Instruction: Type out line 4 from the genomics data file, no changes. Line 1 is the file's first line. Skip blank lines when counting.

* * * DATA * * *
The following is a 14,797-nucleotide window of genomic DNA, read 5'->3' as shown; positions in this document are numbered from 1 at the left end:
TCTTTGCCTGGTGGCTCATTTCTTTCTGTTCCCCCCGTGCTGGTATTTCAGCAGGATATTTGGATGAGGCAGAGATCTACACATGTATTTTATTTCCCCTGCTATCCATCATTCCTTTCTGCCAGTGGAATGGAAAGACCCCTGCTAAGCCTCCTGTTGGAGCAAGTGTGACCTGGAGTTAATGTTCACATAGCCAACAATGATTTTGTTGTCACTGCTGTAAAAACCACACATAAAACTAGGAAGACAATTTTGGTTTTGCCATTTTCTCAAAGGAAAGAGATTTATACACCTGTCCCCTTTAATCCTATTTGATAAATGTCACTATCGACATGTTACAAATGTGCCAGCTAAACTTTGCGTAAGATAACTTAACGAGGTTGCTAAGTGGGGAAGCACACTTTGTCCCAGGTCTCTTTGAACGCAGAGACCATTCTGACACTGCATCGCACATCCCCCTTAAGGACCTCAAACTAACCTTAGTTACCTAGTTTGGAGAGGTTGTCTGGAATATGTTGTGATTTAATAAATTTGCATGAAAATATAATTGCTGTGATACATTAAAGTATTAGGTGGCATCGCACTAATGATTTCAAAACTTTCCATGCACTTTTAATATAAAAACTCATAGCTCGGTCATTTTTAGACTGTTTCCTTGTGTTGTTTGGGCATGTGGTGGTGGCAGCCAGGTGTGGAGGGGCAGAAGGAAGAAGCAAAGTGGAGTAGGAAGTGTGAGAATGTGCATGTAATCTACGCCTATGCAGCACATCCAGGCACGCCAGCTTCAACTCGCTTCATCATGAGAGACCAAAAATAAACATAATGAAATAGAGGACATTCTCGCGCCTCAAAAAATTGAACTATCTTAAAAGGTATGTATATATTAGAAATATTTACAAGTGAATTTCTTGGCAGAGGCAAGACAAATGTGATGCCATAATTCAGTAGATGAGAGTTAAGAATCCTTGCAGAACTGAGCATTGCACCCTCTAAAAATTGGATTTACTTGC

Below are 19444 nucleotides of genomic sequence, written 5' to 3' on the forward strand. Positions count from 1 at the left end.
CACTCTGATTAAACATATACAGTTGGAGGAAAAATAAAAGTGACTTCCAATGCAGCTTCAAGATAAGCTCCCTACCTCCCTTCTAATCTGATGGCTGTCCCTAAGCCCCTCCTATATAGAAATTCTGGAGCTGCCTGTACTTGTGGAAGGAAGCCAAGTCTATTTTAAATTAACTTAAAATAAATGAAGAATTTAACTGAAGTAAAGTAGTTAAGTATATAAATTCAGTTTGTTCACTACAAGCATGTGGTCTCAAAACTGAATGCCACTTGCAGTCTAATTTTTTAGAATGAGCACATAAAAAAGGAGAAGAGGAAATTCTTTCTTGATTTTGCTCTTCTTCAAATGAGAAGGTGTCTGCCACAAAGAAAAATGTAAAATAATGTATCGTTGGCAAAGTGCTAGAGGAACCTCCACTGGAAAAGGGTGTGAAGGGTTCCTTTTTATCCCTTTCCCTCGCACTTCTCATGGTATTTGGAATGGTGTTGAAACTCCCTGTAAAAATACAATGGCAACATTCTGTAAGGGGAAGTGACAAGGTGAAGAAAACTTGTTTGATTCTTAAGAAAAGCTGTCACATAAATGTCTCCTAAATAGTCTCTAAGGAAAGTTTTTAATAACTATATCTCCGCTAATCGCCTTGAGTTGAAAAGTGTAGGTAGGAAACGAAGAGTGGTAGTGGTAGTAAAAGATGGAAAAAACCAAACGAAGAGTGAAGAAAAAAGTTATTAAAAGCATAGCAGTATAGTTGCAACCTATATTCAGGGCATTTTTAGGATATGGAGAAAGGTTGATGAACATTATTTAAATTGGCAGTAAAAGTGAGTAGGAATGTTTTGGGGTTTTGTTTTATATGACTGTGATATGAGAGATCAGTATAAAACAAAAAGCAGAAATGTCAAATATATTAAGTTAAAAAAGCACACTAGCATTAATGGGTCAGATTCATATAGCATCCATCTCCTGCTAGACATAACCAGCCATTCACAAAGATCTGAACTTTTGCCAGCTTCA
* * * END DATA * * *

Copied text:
CACTCTGATTAAACATATACAGTTGGAGGAAAAATAAAAGTGACTTCCAATGCAGCTTCAAGATAAGCTCCCTACCTCCCTTCTAATCTGATGGCTGTCCCTAAGCCCCTCCTATATAGAAATTCTGGAGCTGCCTGTACTTGTGGAAGGAAGCCAAGTCTATTTTAAATTAACTTAAAATAAATGAAGAATTTAACTGAAGTAAAGTAGTTAAGTATATAAATTCAGTTTGTTCACTACAAGCATGTGGTCTCAAAACTGAATGCCACTTGCAGTCTAATTTTTTAGAATGAGCACATAAAAAAGGAGAAGAGGAAATTCTTTCTTGATTTTGCTCTTCTTCAAATGAGAAGGTGTCTGCCACAAAGAAAAATGTAAAATAATGTATCGTTGGCAAAGTGCTAGAGGAACCTCCACTGGAAAAGGGTGTGAAGGGTTCCTTTTTATCCCTTTCCCTCGCACTTCTCATGGTATTTGGAATGGTGTTGAAACTCCCTGTAAAAATACAATGGCAACATTCTGTAAGGGGAAGTGACAAGGTGAAGAAAACTTGTTTGATTCTTAAGAAAAGCTGTCACATAAATGTCTCCTAAATAGTCTCTAAGGAAAGTTTTTAATAACTATATCTCCGCTAATCGCCTTGAGTTGAAAAGTGTAGGTAGGAAACGAAGAGTGGTAGTGGTAGTAAAAGATGGAAAAAACCAAACGAAGAGTGAAGAAAAAAGTTATTAAAAGCATAGCAGTATAGTTGCAACCTATATTCAGGGCATTTTTAGGATATGGAGAAAGGTTGATGAACATTATTTAAATTGGCAGTAAAAGTGAGTAGGAATGTTTTGGGGTTTTGTTTTATATGACTGTGATATGAGAGATCAGTATAAAACAAAAAGCAGAAATGTCAAATATATTAAGTTAAAAAAGCACACTAGCATTAATGGGTCAGATTCATATAGCATCCATCTCCTGCTAGACATAACCAGCCATTCACAAAGATCTGAACTTTTGCCAGCTTCA